Keloid scars

Keloid

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What are keloid scars? Why do so many people fear them? Well, these types of scar can include too much collagen of the stage three variety. Instead of being replaced by healthy skin, the area that was injured or damaged is replaced instead with granulated tissues or grains, also known as collagen. The scars appear to be firm and pink to brown fibrous type nodules or rubberized lesions. Though they appear to be like lumps, they are benign, not cancerous and cannot be contracted by someone else. They usually give a person some pain and itchiness. Even the texture of them may change over time and affect how the skin moves. Most importantly, unlike hypertrophic scars, these scars can grow beyond the original boundaries of the injury or wound.

Usually these scars extend like growing claws that reach across the skin. The pain from them can be like being poked with a needle. They may suddenly become itchy, so much so that nothing can stop it. However, sensations vary from person to person. Some may eventually get infected or may form into ulcers. As a result there are numerous options for treatments, including surgery and laser treatment.

By rights keloid scars are in fact a type of tumor. Though they are not cancerous, their make-up is not that much different. They can consist of proteoglycans, elastin, fibronectin and collagen, with everything bundled together into nodules deep within the dermal layer of the original lesion, incisions or wound. They appear to have defined centers and can causes disfigurement if left untreated. Worse though, they can stop a joint from moving at all.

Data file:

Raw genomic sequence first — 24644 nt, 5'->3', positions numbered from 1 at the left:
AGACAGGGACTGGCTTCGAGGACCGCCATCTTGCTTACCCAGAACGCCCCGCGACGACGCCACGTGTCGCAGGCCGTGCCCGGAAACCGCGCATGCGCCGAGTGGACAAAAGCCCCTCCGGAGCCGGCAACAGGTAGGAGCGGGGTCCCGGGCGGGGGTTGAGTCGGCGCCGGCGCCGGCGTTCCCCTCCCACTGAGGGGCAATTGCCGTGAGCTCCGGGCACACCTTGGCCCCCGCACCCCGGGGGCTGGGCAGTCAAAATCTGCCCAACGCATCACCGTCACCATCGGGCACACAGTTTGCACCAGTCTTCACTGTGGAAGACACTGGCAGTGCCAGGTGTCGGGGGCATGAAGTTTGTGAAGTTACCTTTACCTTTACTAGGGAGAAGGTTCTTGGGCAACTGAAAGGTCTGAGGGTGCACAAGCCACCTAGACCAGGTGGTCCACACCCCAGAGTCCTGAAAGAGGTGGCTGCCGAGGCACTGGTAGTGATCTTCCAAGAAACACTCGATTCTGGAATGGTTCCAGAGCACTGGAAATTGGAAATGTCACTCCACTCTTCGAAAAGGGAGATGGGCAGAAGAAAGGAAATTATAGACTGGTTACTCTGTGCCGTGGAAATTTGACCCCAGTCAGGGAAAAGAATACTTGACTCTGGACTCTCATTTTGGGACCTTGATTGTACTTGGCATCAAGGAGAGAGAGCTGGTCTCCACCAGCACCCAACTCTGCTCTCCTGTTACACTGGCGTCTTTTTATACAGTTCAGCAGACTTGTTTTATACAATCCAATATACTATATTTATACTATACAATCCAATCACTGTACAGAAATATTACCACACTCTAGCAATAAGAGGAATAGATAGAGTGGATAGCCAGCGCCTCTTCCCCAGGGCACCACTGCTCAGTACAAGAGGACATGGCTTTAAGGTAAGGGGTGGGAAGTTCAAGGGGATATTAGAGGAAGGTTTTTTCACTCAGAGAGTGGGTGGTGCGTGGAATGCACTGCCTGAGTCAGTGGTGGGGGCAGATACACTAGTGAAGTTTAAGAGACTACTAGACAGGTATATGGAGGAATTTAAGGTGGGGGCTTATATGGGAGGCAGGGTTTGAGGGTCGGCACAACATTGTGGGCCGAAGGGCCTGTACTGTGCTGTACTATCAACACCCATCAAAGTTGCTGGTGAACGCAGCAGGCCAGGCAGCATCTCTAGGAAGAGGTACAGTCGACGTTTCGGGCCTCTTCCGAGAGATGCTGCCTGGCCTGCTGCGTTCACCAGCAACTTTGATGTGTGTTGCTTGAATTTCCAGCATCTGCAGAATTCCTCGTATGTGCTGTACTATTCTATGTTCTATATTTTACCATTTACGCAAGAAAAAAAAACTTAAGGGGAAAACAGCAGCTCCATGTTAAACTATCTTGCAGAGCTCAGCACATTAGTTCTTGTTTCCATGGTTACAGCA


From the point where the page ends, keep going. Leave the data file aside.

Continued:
Keloid scars are experienced by both of the sexes and not just in adults. Quite often the people that are most at risk include people of African nationalities, though proof has shown that young females that had their ears pierced have a much higher rate than that found in males. So, what are the best treatments recommended by doctors? Well these include:

  • Intra-lesional corticosteroids

  • Excision

  • Silicon gel sheets

  • Cryosurgery

  • Radiation therapy

  • Interferon alpha injections

  • Pulsating dye lasers

 

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